Why would the owners of Las Vegas' Stratosphere want to see their high-rise landmark blown up onscreen? That such an event climaxes this helter-skelter biopic, however fictionalized, is merely the most unsettling of the numerous dislocations evident in "Domino," Subject's novelty value and Keira Knightley provide some draw, but pic is satisfying neither as character study nor as straight-ahead actioner.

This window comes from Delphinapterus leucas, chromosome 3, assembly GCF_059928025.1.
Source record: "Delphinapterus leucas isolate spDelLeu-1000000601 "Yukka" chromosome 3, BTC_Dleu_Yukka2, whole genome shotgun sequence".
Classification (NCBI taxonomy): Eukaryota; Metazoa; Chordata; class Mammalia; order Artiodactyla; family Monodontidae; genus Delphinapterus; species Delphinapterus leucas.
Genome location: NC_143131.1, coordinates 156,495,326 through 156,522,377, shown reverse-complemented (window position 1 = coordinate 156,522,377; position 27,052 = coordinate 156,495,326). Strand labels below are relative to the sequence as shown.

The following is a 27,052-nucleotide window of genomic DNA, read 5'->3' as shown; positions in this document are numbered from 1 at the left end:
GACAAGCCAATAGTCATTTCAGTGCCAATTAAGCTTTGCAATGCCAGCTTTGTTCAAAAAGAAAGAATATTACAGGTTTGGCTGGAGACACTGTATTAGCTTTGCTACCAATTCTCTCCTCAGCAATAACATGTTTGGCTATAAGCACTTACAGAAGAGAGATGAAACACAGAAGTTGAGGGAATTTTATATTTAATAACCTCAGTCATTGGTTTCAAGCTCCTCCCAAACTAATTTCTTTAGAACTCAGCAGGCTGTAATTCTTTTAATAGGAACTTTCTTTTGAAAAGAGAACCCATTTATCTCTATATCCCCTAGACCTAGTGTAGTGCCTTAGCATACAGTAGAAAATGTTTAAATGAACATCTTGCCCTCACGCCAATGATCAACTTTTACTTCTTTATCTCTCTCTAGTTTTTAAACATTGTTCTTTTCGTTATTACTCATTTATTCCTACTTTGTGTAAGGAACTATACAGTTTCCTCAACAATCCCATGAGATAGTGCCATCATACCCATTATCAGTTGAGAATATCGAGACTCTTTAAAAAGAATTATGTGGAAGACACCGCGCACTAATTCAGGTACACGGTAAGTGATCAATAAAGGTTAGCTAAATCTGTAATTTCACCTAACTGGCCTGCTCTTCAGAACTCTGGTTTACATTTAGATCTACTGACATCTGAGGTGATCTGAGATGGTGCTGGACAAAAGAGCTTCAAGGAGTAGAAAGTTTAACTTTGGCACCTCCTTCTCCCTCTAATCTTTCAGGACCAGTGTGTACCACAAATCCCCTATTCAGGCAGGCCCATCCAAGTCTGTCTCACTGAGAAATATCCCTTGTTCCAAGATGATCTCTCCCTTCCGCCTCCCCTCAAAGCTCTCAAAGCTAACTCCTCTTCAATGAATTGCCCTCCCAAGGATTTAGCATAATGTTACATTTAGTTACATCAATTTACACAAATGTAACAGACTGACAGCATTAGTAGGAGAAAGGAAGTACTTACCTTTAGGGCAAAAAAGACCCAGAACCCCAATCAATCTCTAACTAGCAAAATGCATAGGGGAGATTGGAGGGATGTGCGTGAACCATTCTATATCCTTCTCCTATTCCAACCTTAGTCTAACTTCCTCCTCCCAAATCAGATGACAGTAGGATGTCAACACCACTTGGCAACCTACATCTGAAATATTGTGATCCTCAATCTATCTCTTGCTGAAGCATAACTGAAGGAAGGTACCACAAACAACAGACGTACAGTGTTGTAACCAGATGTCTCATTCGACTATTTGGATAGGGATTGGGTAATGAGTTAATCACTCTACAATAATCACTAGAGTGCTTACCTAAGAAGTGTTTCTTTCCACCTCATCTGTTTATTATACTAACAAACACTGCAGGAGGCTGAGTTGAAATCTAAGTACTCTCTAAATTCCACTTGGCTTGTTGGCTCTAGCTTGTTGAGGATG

Why would the owners of Las Vegas’ Stratosphere want to see their high-rise landmark blown up onscreen? That such an event climaxes this helter-skelter biopic, however fictionalized, is merely the most unsettling of the numerous dislocations evident in “Domino,” Tony Scott’s aggressively grungy look at the life of the late femme bounty hunter Domino Harvey. Subject’s novelty value and Keira Knightley in her first bad-ass role will provide some draw, but pic is satisfying neither as character study nor as straight-ahead actioner. Result is a between-the-cracks entertainment that might accrue a limited devoted fan base but appears destined for middling biz overall.A friend of Harvey’s for the last 15 years of her life (she died in June of an apparent overdose, after the film was completed), Scott never intended to make a straightforward account of her eventful, troubled life. Choice of Richard Kelly (“Donnie Darko”) as screenwriter further guaranteed an unconventional approach, one that deliberately jumbles the narrative, possibly mixes reality and fantasy and, as is Scott’s wont, decisively favors surface effect over depth or coherence. The elementary psycho-emotional dynamic is apparent. Brief snippets of “The Manchurian Candidate” reference the father whom Domino scarcely knew, ’60s Brit film star Laurence Harvey, and when mom, gorgeous Sophie Wynn (Jacqueline Bisset), packs her off to boarding school, the girl has something tangible to rebel against. And rebel she does, for the rest of her life — against the privilege that was her birthright, coasting along on her great looks. The hook of an elegant, posh-accented hottie choosing to become a bounty hunter working Los Angeles’ most sinister ‘hoods gives “Domino” automatic fascination, and in Scott’s view the prime motivation (for his heroine and his film) is the adrenaline rush, the daily opportunity to walk on the wild side, as the title of one of Domino’s father’s more famous films put it. But this is not, as it turns out, enough. As relentlessly as the director pushes Domino beyond the fringes of civilized society into an uncharted zone of heavily armed anarchy, he is paradoxically prudish when it comes to her personal behavior. Knightley serves up a character who is permanently angry and confrontational, a seething woman who’s got something gnawing at her insides she can’t ever make go away. One has to imagine, however, that someone so untamed and presumably unstable would supplement the occasional bashing down of doors or gunpoint standoffs with the more conventional outlets of sex and substance indulgence, illicit or otherwise. There’s scarcely an indication of either, however, making Domino mysterious and unknowable to the audience in some of the wrong ways. Not that she lacks for provocative professional technique. After answering an employment ad for top bail-bondsman Claremont Williams (Delroy Lindo), Domino goes on her first job with old pro/father figure Ed Mosbey (Mickey Rourke) and simmering Venezuelan Choco (Edgar Ramirez) into the lair of a nasty Hispanic gang. In the director’s signature sequence here, Domino thwarts what looks like an inevitable shootout by offering a lap dance to a big-gutted homeboy. After this sort of display, it can only be one short step to showbiz, which is where the team, which also periodically includes Afghani explosives expert Alf (Rizwan Abbasi), soon lands. When Domino is named 2003’s bounty hunter of the year, Hollywood comes calling in the form of producer Mark Heiss (Christopher Walken), who casts the team in a reality show, “The Bounty Squad,” hosted by Ian Ziering and Brian Austin Green of “Beverly Hills, 90210.” With this sought-after recognition, however, comes a downward slide, as the group becomes involved in a complicated and unsavory scheme involving Williams; his girlfriend Lateesha (the engaging live-wire Mo’Nique), who deals fake IDs from her job at the Dept. of Motor Vehicles; latter’s granddaughter, who urgently needs an expensive operation; a determined FBI investigator (Lucy Liu); and criminals ranging from desert scum to Vegas kingpins. Considerably less prepossessing than her real-life counterpart, Knightley at times seems in slightly over her head, a girl trying to do a (tough) woman’s job. But she’s also game and fun to watch getting down and dirty. Rourke provides a few looks that suggest his rugged ex-con has more on his mind than just mentoring his new team member, while smoldering newcomer Ramirez stifles his character’s desire for Domino for so long it’s a wonder he doesn’t explode. Tom Waits has a very strange cameo as a bedraggled preacher in the desert. Scott, who can make films as slick as they come, goes the opposite way this time, using a grab-bag of extreme techniques that gives the picture a look as rough as its milieu. Often dousing scenes in a putrid shade of green and seemingly deliberately obscuring actors’ eyes, Scott and lenser Dan Mindel create a collage effect by mixing formats, film stocks, levels of saturation, abrupt camera moves and anything else they can think of that might be perceived as edgy. Mostly, however, it’s downright ugly, with color combos suggesting high toxicity quotients. Self-consciously trendy style, bizarre scenario, larky storytelling attitude and the lively cast combine to insure there’s always something popping onscreen; “Domino” is far from dull. But it doesn’t convince. Despite Scott’s determination not to be weighted down by biographical truth, pic’s conclusion feels muddled without it; vaguely upbeat thrust of the piece is that Domino found a role for herself that suited her — early on, she says, “My agenda is to kick ass,” and kick ass she did — but final photo of the real Domino evokes levels of sorrow and irresolution rigorously avoided by the film.